Ah good, finally I can use the vaguest of my theatre-related avatars for the right play: Having been rumoured for the last few years as Rory Kinnear became the National Theatre's golden boy, Nicholas Hytner finally directs him in Hamlet
. A slimmed-down Kinnear gives a strong, likeable central performance, his Hamlet being the most studenty I've seen since Sam West's spliff-smoking version. He first meets Rosencrantz and Guildernstern in quarters that resemble a student flat, smoking a (regular) cigarette in bed - or rather a mattress with no actual bed. He's a wimpier prince than Jude Law's
or Ed Bennett's
- his line "as I am to Hercules" is given extra irony as he's just thumped his fist on the desk in anger and given himself an ouchie - but in common with them he makes the audience unsure how much of his madness is feigned¹: To Polonius in particular he exaggerates his behaviour to great comic effect (Kinnear brings out a lot of the character's humour, if not to the extent that Bennett did) but his reaction to Ophelia's death is completely out of control, and his revelation of how he doomed Rosencrantz and Guildenstern to death is psychotically cold-blooded. Overall he's perhaps not a "great" Hamlet, but a very good one.
I've said it before and will say it again, more than any play, and any Shakespeare play, Hamlet
is something you can watch multiple productions of and never see the same play twice, so many different approaches does it suggest. Hytner's is the most secular Hamlet
I've seen - the religious references remain but seem almost out of place as the modern-dress production picks at the many incidents of spying in the play and goes for an overarching theme of surveillance and Denmark as a totalitarian state. The set (by Vicki Mortimer) is a cream-coloured, vaguely Eastern European-looking palace, with a hint of a Soviet atmosphere. Patrick Malahide's Claudius (the most sinister one I've seen for a while - unlike a few recent Claudii you really
understand what Hamlet's problem with him is) looking a bit like Vladimir Putin only contributes to this. This is not a comfortable state to live in; hardly anything happens that isn't observed by some security man lurking behind a wall, and when Polonius first confronts Ophelia about her relationship with Hamlet, he's got the surveillance photos to prove it. The secular nature of the interpretation was most obvious in the scene where Claudius prays: Traditionally set in an Elsinore chapel, here he prays on his desk, in his office, beneath a huge portrait of himself, it looks as if he's praying to himself (which, in a way, his final words in the scene reveal to be the case.)
The awesome Claire Higgins is the Queen, neither the innocent she sometimes is, nor a full-on accessory to King Hamlet's murder. Instead, her Gertrude is an alcoholic, always just that little bit out of it, her every sip throughout the play foreshadowing how she's going to leave it. Despite them keeping in some of his nastier moments there's still a relatively likeable Polonius in David Calder, who also plays the Gravedigger (just the one - the second one's been edited out.) None of us were too taken with Ruth Negga's Ophelia, although in her early scene with Alex Lanipekun's Laertes they manage a nicely convincing brother-sister relationship. Her death is handled in a way that's new to me though - the apparent accident or suicide is in fact murder, the ubiquitous secret servicemen dragging her off after she's gone mad. They also seem to have a nasty fate in mind for the players and Laertes' supporters, which adds to the oppressive air but might have been overdone a tad as I did start wondering why, if they have such a lot of experience making people mysteriously disappear, they need such an elaborate plan to kill Hamlet (especially since, at the time the plan's hatched, Hamlet's return is a big secret and as far as the people are concerned he could have been "lost at sea.")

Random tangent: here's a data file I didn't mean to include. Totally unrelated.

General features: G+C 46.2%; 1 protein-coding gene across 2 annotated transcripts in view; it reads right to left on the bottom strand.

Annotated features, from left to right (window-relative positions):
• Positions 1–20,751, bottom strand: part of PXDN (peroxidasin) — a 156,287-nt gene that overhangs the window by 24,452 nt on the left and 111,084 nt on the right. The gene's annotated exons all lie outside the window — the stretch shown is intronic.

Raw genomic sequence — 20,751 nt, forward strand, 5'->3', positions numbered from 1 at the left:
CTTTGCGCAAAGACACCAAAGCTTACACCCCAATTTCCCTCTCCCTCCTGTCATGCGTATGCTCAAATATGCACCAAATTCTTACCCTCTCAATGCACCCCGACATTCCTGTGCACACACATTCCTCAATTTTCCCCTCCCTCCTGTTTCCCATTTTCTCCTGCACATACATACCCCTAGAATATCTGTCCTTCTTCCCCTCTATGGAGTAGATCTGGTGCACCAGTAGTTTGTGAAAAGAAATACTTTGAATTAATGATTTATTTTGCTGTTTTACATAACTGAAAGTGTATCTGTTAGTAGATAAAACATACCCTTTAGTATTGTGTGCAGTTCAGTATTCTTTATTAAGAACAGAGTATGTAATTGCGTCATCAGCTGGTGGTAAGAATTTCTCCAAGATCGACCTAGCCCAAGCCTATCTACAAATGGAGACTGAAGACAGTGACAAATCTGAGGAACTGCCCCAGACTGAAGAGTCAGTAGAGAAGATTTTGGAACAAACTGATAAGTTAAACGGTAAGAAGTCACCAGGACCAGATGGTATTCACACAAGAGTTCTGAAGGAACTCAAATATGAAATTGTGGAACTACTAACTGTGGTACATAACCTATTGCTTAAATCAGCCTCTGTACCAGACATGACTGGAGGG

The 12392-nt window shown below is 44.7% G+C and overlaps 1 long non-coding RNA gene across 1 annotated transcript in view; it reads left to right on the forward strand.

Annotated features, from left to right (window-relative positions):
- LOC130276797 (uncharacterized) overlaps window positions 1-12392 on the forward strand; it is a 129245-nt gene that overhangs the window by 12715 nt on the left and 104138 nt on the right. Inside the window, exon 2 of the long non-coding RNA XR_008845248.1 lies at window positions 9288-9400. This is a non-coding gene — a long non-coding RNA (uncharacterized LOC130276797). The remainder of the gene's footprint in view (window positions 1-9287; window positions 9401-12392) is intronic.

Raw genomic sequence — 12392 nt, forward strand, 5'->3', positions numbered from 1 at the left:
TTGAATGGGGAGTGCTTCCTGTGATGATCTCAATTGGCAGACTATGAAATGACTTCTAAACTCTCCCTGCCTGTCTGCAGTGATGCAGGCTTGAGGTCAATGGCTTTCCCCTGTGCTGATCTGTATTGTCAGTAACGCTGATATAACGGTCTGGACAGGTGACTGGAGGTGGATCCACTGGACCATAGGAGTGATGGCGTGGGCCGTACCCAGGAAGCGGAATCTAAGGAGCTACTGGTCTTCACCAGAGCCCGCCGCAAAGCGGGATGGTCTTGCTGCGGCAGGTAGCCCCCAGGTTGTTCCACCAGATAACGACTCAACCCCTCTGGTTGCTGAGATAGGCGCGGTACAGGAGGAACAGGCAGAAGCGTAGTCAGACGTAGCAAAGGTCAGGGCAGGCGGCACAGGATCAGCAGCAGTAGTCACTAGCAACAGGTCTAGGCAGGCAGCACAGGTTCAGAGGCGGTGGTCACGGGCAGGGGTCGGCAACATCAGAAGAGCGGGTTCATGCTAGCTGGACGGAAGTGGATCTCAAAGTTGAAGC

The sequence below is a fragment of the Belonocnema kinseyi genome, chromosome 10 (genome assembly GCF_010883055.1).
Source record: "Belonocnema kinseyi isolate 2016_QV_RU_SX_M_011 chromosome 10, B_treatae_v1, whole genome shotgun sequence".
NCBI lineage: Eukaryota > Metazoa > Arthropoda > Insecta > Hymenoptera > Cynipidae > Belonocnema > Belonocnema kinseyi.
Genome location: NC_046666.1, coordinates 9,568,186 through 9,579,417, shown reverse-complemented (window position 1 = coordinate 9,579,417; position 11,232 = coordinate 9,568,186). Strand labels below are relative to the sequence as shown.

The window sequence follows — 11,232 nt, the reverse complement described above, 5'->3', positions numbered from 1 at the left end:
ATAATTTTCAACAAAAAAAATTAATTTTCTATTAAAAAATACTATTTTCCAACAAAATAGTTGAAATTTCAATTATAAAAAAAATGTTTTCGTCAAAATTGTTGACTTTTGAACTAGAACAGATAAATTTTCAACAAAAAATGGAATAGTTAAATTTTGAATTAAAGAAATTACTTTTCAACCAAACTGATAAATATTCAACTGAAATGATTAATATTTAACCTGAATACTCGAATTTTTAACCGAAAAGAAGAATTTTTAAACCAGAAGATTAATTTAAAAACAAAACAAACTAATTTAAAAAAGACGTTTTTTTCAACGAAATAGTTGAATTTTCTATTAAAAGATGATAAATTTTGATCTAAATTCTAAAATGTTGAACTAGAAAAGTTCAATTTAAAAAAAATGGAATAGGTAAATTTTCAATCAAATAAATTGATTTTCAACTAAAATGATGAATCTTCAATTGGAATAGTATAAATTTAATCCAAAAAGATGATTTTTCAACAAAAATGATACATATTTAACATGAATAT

Helped by the concertina-ing walls of the set, this is an incredibly claustrophobic production, making you very aware of how almost every scene takes place in the castle - the only outdoors moments are Fortinbras' army towards Poland, and Ophelia's funeral. Even the ghost (James Laurenson - the design makes a nice job of getting him subtly onto the stage without you noticing he's there at first,) who usually seems to be up on the ramparts, here talks to Hamlet in what looks like an office in a disused wing or basement, with windows that haven't been washed for some time. Having had so long to think about this production has paid off and although it's a very dark production (I found myself fearing for Giles Terera's Horation when Fortinbras' army turned up) Hytner's filled it with so many interesting details I probably missed half of them. Little things like Michael Peavoy's Barnardo being distracted in fear by a portrait of the late King, having just seen his ghost. Very impressive all round. I was telling Christopher only the other day that sometimes his reactions to plays can be so cryptic I can't tell if he liked it or not, but here by the interval he was already raving about it.Hamlet
by William Shakespeare is in repertory until the 9th of January at the National Theatre's Olivier; then touring Salford, Nottingham, Woking, Milton Keynes, Plymouth and Luxembourg; and being broadcast live in cinemas on December 9th.
¹the text is trimmed rather than having huge swathes cut from it, and both Andy and I thought there were a couple of lines where Hamlet annnounces his plan to feign madness, that were cut, but we couldn't swear to it.